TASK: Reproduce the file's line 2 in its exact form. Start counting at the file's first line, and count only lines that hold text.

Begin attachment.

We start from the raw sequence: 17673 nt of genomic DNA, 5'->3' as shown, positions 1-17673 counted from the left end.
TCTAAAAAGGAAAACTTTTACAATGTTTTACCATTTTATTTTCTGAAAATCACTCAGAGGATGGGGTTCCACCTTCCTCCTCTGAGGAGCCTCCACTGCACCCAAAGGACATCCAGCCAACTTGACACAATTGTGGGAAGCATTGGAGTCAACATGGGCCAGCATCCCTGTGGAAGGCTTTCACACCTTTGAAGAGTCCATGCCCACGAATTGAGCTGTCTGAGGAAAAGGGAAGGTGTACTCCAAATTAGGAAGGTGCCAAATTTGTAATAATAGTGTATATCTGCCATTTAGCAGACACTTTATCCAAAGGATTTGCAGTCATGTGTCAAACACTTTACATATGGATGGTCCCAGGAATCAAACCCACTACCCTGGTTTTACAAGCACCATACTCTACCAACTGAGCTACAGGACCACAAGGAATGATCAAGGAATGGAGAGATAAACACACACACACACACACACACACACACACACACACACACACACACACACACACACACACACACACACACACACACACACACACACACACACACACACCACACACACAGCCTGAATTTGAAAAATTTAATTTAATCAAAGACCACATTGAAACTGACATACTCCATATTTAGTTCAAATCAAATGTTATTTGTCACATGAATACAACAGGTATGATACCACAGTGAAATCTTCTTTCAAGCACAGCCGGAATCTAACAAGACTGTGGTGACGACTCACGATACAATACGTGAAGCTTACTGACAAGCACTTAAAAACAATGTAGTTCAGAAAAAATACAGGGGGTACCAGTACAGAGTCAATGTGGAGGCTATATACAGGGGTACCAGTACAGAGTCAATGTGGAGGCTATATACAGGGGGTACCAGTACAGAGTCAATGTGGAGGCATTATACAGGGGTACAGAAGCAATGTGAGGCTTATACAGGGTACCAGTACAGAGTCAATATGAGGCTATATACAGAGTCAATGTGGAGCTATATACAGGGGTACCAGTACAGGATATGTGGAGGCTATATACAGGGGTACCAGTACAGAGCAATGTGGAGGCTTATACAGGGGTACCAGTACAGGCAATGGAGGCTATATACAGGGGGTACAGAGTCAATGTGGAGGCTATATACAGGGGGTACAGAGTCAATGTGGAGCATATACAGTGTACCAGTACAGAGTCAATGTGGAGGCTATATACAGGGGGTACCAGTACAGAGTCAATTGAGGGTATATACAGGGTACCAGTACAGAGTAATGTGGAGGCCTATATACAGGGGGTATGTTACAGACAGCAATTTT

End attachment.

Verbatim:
TCTAAAAAGGAAAACTTTTACAATGTTTTACCATTTTATTTTCTGAAAATCACTCAGAGGATGGGGTTCCACCTTCCTCCTCTGAGGAGCCTCCACTGCACCCAAAGGACATCCAGCCAACTTGACACAATTGTGGGAAGCATTGGAGTCAACATGGGCCAGCATCCCTGTGGAAGGCTTTCACACCTTTGAAGAGTCCATGCCCACGAATTGAGCTGTCTGAGGAAAAGGGAAGGTGTACTCCAAATTAGGAAGGTGCCAAATTTGTAATAATAGTGTATATCTGCCATTTAGCAGACACTTTATCCAAAGGATTTGCAGTCATGTGTCAAACACTTTACATATGGATGGTCCCAGGAATCAAACCCACTACCCTGGTTTTACAAGCACCATACTCTACCAACTGAGCTACAGGACCACAAGGAATGATCAAGGAATGGAGAGATAAACACACACACACACACACACACACACACACACACACACACACACACACACACACACACACACACACACACACACACACACACACACACACACACACACCACACACACAGCCTGAATTTGAAAAATTTAATTTAATCAAAGACCACATTGAAACTGACATACTCCATATTTAGTTCAAATCAAATGTTATTTGTCACATGAATACAACAGGTATGATACCACAGTGAAATCTTCTTTCAAGCACAGCCGGAATCTAACAAGACTGTGGTGACGACTCACGATACAATACGTGAAGCTTACTGACAAGCACTTAAAAACAATGTAGTTCAGAAAAAATACAGGGGGTACCAGTACAGAGTCAATGTGGAGGCTATATACAGGGGTACCAGTACAGAGTCAATGTGGAGGCTATATACAGGGGGTACCAGTACAGAGTCAATGTGGAGGCATTATACAGGGGTACAGAAGCAATGTGAGGCTTATACAGGGTACCAGTACAGAGTCAATATGAGGCTATATACAGAGTCAATGTGGAGCTATATACAGGGGTACCAGTACAGGATATGTGGAGGCTATATACAGGGGTACCAGTACAGAGCAATGTGGAGGCTTATACAGGGGTACCAGTACAGGCAATGGAGGCTATATACAGGGGGTACAGAGTCAATGTGGAGGCTATATACAGGGGGTACAGAGTCAATGTGGAGCATATACAGTGTACCAGTACAGAGTCAATGTGGAGGCTATATACAGGGGGTACCAGTACAGAGTCAATTGAGGGTATATACAGGGTACCAGTACAGAGTAATGTGGAGGCCTATATACAGGGGGTATGTTACAGACAGCAATTTT